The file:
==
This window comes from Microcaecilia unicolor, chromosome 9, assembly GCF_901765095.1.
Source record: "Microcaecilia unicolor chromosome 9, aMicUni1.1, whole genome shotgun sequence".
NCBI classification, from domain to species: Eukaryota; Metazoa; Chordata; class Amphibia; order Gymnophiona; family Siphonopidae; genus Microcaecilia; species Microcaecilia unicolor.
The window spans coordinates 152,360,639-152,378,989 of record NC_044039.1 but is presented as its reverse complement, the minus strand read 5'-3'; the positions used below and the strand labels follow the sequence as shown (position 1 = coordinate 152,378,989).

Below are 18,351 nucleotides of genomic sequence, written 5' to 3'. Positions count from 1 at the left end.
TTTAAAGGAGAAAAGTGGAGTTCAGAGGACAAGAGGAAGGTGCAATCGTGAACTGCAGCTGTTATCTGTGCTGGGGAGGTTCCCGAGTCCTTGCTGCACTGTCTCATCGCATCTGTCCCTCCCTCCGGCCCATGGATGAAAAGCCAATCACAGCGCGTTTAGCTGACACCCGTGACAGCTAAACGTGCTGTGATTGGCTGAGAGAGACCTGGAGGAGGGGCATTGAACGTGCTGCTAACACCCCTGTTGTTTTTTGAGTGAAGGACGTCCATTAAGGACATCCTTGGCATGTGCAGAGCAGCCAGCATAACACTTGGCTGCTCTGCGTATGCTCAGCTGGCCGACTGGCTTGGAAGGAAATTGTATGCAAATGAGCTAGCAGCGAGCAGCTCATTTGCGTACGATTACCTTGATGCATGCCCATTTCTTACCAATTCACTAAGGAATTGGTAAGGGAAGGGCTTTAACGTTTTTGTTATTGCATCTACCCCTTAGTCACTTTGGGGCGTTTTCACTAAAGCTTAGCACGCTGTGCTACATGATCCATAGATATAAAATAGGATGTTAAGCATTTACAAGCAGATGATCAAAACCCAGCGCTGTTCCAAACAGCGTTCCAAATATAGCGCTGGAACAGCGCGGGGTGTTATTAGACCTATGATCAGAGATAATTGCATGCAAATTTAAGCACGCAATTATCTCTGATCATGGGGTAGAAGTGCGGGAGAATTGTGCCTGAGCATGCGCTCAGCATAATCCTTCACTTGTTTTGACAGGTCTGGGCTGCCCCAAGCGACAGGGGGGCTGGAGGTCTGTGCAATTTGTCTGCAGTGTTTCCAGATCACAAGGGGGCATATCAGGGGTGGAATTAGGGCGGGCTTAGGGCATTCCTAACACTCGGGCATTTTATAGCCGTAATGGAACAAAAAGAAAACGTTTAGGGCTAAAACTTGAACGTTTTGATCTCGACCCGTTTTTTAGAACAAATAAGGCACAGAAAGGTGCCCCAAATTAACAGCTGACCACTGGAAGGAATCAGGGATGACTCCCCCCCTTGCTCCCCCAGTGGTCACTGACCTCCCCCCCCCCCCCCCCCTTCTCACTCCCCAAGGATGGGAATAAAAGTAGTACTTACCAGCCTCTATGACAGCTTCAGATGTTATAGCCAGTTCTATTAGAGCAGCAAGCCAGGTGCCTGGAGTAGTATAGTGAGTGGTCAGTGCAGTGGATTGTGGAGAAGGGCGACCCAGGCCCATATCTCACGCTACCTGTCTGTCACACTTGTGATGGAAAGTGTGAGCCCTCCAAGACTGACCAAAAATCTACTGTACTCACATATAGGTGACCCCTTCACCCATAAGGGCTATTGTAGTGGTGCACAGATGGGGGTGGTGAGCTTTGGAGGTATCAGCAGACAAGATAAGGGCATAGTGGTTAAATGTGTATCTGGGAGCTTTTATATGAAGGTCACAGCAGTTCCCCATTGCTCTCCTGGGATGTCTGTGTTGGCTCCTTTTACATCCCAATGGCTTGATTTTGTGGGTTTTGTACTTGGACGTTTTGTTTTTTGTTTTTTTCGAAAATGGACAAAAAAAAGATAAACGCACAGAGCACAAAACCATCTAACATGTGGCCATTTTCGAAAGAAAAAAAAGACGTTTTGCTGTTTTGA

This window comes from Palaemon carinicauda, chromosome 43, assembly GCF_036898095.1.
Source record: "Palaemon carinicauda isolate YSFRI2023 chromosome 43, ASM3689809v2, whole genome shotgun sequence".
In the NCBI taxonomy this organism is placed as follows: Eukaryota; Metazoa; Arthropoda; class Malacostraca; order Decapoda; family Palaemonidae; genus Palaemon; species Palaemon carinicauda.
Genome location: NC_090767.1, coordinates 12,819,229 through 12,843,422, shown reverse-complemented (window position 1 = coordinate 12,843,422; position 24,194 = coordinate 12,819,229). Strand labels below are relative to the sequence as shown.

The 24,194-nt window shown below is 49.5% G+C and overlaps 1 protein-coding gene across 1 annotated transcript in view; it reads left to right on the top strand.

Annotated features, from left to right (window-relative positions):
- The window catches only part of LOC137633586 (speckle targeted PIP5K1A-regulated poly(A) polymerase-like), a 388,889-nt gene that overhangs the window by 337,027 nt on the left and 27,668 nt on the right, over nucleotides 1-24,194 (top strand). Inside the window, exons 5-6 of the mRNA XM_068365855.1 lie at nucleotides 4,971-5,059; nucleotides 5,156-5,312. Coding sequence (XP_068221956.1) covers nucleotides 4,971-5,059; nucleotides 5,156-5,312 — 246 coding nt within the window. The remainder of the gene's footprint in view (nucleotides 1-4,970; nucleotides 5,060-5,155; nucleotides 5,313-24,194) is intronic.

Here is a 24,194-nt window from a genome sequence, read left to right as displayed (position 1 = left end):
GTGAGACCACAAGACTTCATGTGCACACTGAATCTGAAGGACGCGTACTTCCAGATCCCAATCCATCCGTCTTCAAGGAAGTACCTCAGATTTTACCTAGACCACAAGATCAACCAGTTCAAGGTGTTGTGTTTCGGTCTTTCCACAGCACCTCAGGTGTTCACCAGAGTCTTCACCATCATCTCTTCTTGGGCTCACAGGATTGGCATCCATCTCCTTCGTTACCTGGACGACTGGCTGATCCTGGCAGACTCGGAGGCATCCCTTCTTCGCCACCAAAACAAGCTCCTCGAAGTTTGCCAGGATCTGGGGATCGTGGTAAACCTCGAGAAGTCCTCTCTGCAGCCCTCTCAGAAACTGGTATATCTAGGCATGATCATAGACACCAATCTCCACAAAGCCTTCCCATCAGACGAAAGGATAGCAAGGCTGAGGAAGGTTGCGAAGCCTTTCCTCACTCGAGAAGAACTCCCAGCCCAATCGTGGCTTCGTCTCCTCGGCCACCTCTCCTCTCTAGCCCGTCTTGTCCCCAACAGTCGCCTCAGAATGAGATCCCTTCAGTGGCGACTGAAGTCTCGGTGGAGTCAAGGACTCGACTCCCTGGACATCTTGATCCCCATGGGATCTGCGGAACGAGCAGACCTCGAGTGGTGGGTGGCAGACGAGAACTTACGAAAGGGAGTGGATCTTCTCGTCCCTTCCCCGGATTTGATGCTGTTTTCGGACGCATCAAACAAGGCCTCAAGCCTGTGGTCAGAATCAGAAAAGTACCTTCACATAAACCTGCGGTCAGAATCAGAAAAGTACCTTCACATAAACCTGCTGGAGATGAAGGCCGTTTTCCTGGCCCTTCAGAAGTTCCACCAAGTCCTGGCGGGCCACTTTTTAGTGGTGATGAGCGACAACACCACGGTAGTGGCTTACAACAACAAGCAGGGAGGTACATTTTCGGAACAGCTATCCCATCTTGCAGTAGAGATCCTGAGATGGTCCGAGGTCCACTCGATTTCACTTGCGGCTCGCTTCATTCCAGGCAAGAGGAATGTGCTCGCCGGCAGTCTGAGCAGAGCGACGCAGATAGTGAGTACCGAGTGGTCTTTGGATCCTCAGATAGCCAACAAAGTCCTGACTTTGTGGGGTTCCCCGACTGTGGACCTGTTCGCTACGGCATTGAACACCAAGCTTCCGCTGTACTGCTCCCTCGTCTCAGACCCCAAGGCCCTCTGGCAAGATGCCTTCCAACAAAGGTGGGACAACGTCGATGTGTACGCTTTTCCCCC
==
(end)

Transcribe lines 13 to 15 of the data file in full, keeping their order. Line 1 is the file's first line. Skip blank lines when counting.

- The window catches only part of LOC137633586 (speckle targeted PIP5K1A-regulated poly(A) polymerase-like), a 388,889-nt gene that overhangs the window by 337,027 nt on the left and 27,668 nt on the right, over nucleotides 1-24,194 (top strand). Inside the window, exons 5-6 of the mRNA XM_068365855.1 lie at nucleotides 4,971-5,059; nucleotides 5,156-5,312. Coding sequence (XP_068221956.1) covers nucleotides 4,971-5,059; nucleotides 5,156-5,312 — 246 coding nt within the window. The remainder of the gene's footprint in view (nucleotides 1-4,970; nucleotides 5,060-5,155; nucleotides 5,313-24,194) is intronic.

Here is a 24,194-nt window from a genome sequence, read left to right as displayed (position 1 = left end):
GTGAGACCACAAGACTTCATGTGCACACTGAATCTGAAGGACGCGTACTTCCAGATCCCAATCCATCCGTCTTCAAGGAAGTACCTCAGATTTTACCTAGACCACAAGATCAACCAGTTCAAGGTGTTGTGTTTCGGTCTTTCCACAGCACCTCAGGTGTTCACCAGAGTCTTCACCATCATCTCTTCTTGGGCTCACAGGATTGGCATCCATCTCCTTCGTTACCTGGACGACTGGCTGATCCTGGCAGACTCGGAGGCATCCCTTCTTCGCCACCAAAACAAGCTCCTCGAAGTTTGCCAGGATCTGGGGATCGTGGTAAACCTCGAGAAGTCCTCTCTGCAGCCCTCTCAGAAACTGGTATATCTAGGCATGATCATAGACACCAATCTCCACAAAGCCTTCCCATCAGACGAAAGGATAGCAAGGCTGAGGAAGGTTGCGAAGCCTTTCCTCACTCGAGAAGAACTCCCAGCCCAATCGTGGCTTCGTCTCCTCGGCCACCTCTCCTCTCTAGCCCGTCTTGTCCCCAACAGTCGCCTCAGAATGAGATCCCTTCAGTGGCGACTGAAGTCTCGGTGGAGTCAAGGACTCGACTCCCTGGACATCTTGATCCCCATGGGATCTGCGGAACGAGCAGACCTCGAGTGGTGGGTGGCAGACGAGAACTTACGAAAGGGAGTGGATCTTCTCGTCCCTTCCCCGGATTTGATGCTGTTTTCGGACGCATCAAACAAGGCCTCAAGCCTGTGGTCAGAATCAGAAAAGTACCTTCACATAAACCTGCGGTCAGAATCAGAAAAGTACCTTCACATAAACCTGCTGGAGATGAAGGCCGTTTTCCTGGCCCTTCAGAAGTTCCACCAAGTCCTGGCGGGCCACTTTTTAGTGGTGATGAGCGACAACACCACGGTAGTGGCTTACAACAACAAGCAGGGAGGTACATTTTCGGAACAGCTATCCCATCTTGCAGTAGAGATCCTGAGATGGTCCGAGGTCCACTCGATTTCACTTGCGGCTCGCTTCATTCCAGGCAAGAGGAATGTGCTCGCCGGCAGTCTGAGCAGAGCGACGCAGATAGTGAGTACCGAGTGGTCTTTGGATCCTCAGATAGCCAACAAAGTCCTGACTTTGTGGGGTTCCCCGACTGTGGACCTGTTCGCTACGGCATTGAACACCAAGCTTCCGCTGTACTGCTCCCTCGTCTCAGACCCCAAGGCCCTCTGGCAAGATGCCTTCCAACAAAGGTGGGACAACGTCGATGTGTACGCTTTTCCCCC